Between 1925 and 1950, Luella Pool Saxby wrote a beautiful story about her grandmother’s life, taken directly from her diaries. Offering a fascinating glimpse into the Mormon way of life and of the pioneers who risked their lives for others’ freedoms, she never fulfilled her dream of publishing her work. Handing it to her granddaughter just weeks before she died, Luella’s wish has come true as the book is finally released to the world.
Florence, OR -- (SBWIRE) -- 02/01/2013 -- While ‘But One Husband: The Truth about Mormon History by a Woman Who Lived It’ is only just entering the limelight, it’s an insightful historical story that has been a part of the Saxby family history since 1925.
Written by Luella Pool Saxby about her grandmother – Sarah Ann Thirkell - the book boasts both the story and pictures of the family’s history from 1849 onwards. In 2013, fulfilling the promise she made to her grandmother just weeks before she died, Oregon’s Joan D. Saxby is announcing the formal release of ‘But One Husband’.
But One Husband is a true, historical autobiography of Sarah Ann Thirkell. The story begins in 1849 in Yorkshire, England with Sarah Ann's father, John Thirkell, who is the gamekeeper for Lord Cardigan, worried about raising his 5 daughters around such a philandering royal.
He is approached by two strangers who are Mormon missionaries who tell him about a prophet who will come to save the world, as Jesus did. They promised John a life of harmony, opportunity and brotherhood if he takes his family to America and serves their leader, Brigham Young, well.
John decides to join the Church and make the journey to America in 1852. The night before the ship is to set sail, the rumor goes around that the men are all to take plural wives when they get to Utah. John's wife, Mary, panics and forces her husband to never bring another woman into their home. And with that, their heart-breaking, frustrating journey begins.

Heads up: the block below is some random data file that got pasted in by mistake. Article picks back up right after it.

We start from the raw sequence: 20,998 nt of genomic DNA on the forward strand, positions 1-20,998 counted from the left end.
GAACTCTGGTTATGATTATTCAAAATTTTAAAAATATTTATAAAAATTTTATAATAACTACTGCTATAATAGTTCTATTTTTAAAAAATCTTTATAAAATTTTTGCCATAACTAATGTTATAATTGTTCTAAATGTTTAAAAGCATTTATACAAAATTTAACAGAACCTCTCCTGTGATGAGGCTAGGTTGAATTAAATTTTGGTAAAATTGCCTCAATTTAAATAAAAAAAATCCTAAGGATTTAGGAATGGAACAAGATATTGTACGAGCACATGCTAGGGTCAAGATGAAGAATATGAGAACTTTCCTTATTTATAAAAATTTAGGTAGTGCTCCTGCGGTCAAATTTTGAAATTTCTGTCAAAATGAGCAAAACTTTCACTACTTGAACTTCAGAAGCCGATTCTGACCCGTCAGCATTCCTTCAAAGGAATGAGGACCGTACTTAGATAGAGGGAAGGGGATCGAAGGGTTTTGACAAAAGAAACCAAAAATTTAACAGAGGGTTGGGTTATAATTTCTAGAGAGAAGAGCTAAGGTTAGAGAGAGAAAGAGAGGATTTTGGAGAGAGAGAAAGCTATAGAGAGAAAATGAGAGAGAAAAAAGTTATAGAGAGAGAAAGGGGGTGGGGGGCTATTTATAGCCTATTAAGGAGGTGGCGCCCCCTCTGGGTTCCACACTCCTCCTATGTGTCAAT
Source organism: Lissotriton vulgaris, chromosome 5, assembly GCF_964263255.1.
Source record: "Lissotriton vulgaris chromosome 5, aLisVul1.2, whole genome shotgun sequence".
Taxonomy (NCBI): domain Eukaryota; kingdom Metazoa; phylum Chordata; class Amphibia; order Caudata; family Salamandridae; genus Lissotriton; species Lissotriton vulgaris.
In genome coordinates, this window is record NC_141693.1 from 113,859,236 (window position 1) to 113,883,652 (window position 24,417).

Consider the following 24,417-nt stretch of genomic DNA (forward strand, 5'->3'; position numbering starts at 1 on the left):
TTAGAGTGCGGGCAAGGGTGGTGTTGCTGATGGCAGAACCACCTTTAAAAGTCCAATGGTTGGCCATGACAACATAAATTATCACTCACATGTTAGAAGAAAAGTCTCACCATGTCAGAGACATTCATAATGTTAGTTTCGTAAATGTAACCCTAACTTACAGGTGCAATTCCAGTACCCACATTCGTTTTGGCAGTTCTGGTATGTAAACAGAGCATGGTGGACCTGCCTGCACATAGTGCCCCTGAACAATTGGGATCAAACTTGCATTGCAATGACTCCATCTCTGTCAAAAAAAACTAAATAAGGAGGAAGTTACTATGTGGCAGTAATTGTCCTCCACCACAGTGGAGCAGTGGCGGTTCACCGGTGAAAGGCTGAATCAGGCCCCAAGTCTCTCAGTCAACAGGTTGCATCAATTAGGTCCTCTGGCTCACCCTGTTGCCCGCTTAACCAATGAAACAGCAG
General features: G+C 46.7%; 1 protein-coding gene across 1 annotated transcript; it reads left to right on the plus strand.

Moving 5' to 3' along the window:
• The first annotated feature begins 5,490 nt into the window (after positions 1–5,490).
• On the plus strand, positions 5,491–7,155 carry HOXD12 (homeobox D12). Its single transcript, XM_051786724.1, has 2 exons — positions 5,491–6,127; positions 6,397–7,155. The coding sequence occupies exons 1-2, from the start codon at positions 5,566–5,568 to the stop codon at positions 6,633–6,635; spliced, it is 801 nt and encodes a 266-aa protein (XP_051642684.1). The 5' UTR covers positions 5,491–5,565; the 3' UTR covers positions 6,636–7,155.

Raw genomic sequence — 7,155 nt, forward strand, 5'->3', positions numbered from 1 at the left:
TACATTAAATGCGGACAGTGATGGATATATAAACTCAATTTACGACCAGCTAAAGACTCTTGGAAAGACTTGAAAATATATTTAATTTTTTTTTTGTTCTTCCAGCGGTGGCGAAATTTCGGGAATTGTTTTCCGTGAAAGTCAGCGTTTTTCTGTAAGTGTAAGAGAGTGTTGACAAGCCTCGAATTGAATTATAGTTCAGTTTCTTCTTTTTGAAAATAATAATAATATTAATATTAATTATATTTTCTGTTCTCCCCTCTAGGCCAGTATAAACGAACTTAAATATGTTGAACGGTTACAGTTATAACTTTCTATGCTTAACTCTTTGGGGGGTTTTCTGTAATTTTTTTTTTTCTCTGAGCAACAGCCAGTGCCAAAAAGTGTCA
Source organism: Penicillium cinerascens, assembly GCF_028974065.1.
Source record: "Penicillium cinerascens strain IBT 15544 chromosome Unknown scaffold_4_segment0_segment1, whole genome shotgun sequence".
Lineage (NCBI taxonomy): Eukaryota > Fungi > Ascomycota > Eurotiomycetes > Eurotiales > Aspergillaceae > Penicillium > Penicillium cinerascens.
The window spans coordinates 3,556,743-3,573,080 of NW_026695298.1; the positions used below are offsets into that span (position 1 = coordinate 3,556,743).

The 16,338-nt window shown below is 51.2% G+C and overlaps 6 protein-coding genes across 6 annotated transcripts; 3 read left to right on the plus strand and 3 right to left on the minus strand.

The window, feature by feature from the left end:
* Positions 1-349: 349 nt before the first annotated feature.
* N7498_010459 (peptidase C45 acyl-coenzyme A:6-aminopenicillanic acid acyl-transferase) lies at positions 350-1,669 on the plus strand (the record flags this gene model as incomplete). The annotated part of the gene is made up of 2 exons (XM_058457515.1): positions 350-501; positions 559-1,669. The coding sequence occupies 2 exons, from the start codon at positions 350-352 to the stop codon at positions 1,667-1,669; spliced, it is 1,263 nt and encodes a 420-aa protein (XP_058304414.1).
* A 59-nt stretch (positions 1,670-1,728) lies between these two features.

Once they are in Utah, they find themselves in the middle of the opposite of what the missionaries promised.
This book is true and it shares a fascinating glimpse into the Mormon way of life and the day to day lives of the pioneers who risked everything to make a better life for themselves.
As the author’s granddaughter explains, the book offers a series of historical lessons.
“While sharing amazing details about the pioneers’ way of thinking and living, the book also serves as an example of how people can follow the wrong leaders for the wrong reasons and find themselves in complete despair,” says Saxby, whose grandmother took twenty five years to complete the book.
Continuing, “My grandmother, Luella Pool Saxby, took this story from the actual diaries of Sarah Ann Thirkell, who was her grandmother. It was a true labor of love. I promised my grandmother, weeks before she died, that I would publish her book and make it available for all to see. I am now fulfilling her wish.”
To help readers visualize the life and times of the book’s courageous characters, stunning original photographs have been included within its pages. Taken in the 1850s and 1860s, every image was photographed by one of Saxby’s relatives.
“Since the diaries were written in the 1800s, I never met any of the book’s characters, but the combined story and images have helped me grow very close to them. While readers won’t have the same blood connection that I do, they will find the images powerful and engaging; giving them a deeper understanding of the sacrifices many people made to better the lives of those around them,” she adds.
It’s easy to see why Saxby’s grandmother would be delighted with her efforts. Critics expect the book to be in high demand, so interested readers are urged to purchase their copy as soon as possible.
‘But One Husband: The Truth about Mormon History by a Woman Who Lived It’, published by iUniverse, is available from Amazon: http://amzn.to/Vu2B67
About the Author: Luella Pool Saxby
Luella Pool Saxby spent twenty-five years writing But One Husband from the original diaries of her grandmother, Sarah Ann Thirkell Pool. Born in 1893, Luella was a police matron, department store detective, artist, poet, and business owner before her death in 1989. This was her first and only book, brought to life by her granddaughter’s promise to her long ago.